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Sequencing of proteins and peptides is often used as a generic term to summarise different techniques. Depending on your project's requirements we can apply the following strategies: 

N-terminal sequencing by Edman degradation

Chemical sequencing by automated phenylisothiocyanate cleavage chemistry was developed by Pehr Edman. It affords the N-terminal protein sequence in repetitive cycles. Its strengths are the discrimination of leucine and isoleucine and the straightforward elucidation of N-terminal processing. Samples need to be relatively pure and the first amino acids must not be blocked which is the case in roughly 25% of mammalian proteins.

When you need to know the identity of a protein, take a look at protein identification by LCMS.

Protein identification

After cleavage with a suitable protease (trypsin is the first choice in most cases) the generated peptides are separated and detected by LCMS. Peptide ions are automatically fragmented and resulting spectra are submitted to searches against large databases like NCBInr and Swissprot. As genome information is available for many commonly studied organisms and species or homologues of them, this methodology can be applied to most sample origins.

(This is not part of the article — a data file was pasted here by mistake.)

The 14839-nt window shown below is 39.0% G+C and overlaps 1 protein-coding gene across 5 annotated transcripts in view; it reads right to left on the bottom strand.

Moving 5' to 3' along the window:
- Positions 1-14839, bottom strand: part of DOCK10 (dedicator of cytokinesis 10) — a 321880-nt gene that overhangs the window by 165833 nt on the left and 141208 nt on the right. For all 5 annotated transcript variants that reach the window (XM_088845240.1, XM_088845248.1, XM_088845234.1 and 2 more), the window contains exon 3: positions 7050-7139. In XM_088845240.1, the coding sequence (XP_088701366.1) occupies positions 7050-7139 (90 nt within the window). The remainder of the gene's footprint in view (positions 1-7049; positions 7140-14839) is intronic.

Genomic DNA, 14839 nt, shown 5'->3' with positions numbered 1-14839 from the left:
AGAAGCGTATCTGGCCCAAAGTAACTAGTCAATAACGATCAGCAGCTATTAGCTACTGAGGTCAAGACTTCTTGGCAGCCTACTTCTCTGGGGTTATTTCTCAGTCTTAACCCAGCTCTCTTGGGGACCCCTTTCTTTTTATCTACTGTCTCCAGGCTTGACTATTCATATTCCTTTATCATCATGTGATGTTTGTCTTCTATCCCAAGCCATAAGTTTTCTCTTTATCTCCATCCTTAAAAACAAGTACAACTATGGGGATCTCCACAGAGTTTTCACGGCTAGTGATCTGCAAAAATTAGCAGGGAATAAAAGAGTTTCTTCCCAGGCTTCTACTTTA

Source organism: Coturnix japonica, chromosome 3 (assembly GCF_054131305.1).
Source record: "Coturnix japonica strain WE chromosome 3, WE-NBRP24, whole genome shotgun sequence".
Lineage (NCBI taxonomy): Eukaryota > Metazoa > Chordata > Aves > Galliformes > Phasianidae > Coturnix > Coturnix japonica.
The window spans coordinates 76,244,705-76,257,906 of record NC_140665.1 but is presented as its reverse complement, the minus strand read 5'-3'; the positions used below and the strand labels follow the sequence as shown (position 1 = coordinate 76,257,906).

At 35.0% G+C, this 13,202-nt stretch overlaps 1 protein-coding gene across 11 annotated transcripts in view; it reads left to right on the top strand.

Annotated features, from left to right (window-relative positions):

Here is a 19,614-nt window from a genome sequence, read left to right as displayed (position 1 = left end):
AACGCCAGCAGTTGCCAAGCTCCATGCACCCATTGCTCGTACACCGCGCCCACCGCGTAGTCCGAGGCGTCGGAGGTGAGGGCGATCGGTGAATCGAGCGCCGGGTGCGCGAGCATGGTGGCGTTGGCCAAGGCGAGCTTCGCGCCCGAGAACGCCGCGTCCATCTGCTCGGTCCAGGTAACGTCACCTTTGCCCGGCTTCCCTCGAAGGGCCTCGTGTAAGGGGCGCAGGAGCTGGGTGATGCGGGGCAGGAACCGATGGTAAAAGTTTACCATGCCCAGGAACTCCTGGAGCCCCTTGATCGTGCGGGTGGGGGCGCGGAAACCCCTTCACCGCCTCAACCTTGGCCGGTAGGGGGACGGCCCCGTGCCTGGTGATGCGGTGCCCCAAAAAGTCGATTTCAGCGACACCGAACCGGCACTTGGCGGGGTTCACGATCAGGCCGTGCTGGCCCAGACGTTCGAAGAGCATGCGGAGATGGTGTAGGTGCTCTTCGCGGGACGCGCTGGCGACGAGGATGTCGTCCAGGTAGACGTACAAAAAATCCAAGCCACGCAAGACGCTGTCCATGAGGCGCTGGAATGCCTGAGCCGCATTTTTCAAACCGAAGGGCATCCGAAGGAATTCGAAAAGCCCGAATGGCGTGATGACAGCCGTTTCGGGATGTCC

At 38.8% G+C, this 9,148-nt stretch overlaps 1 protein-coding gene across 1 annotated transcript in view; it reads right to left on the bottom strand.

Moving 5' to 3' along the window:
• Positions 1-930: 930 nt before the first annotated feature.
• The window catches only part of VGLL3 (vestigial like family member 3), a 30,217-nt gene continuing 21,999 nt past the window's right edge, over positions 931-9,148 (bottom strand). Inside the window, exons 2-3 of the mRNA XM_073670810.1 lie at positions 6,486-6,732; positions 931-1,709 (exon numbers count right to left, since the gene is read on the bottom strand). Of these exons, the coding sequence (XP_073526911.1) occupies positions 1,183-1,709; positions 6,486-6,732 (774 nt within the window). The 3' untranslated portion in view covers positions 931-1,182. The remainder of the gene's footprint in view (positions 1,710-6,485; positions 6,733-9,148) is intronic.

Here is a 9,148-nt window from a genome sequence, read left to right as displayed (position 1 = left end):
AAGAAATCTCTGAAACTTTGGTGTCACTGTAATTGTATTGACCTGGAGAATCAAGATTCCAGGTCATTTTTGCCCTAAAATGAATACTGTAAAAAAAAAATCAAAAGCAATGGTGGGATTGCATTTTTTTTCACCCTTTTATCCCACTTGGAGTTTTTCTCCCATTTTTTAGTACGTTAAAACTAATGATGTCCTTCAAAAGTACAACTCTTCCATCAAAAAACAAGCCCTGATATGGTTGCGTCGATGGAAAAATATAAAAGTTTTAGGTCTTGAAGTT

De novo sequencing of proteins where no DNA sequence is known

When the genome of an organism or other databases are not available, LCMS data can be used for de novo sequencing. Sequence tags are generated from which DNA primers can be deducted. 

Sequence validation

To confirm that a recombinant protein matches a given sequence, a number of different proteolytic digests is analysed by LCMS for matching against the supplied sequence. Sequence coverage of higher than 95% is reached in most cases by analysis of several proteolytic digests. 

Full de novo sequencing e. g. of a monoclonal antibody

When complete sequence information of a protein is required without prior knowledge, different proteolytic digests are analysed by LCMS followed by de novo sequencing. If necessary Edman sequencing of HPLC separated peptides can be done to fill sequence gaps or discriminate leucine from isoleucine. 

Please contact us to discuss your project with our specialists.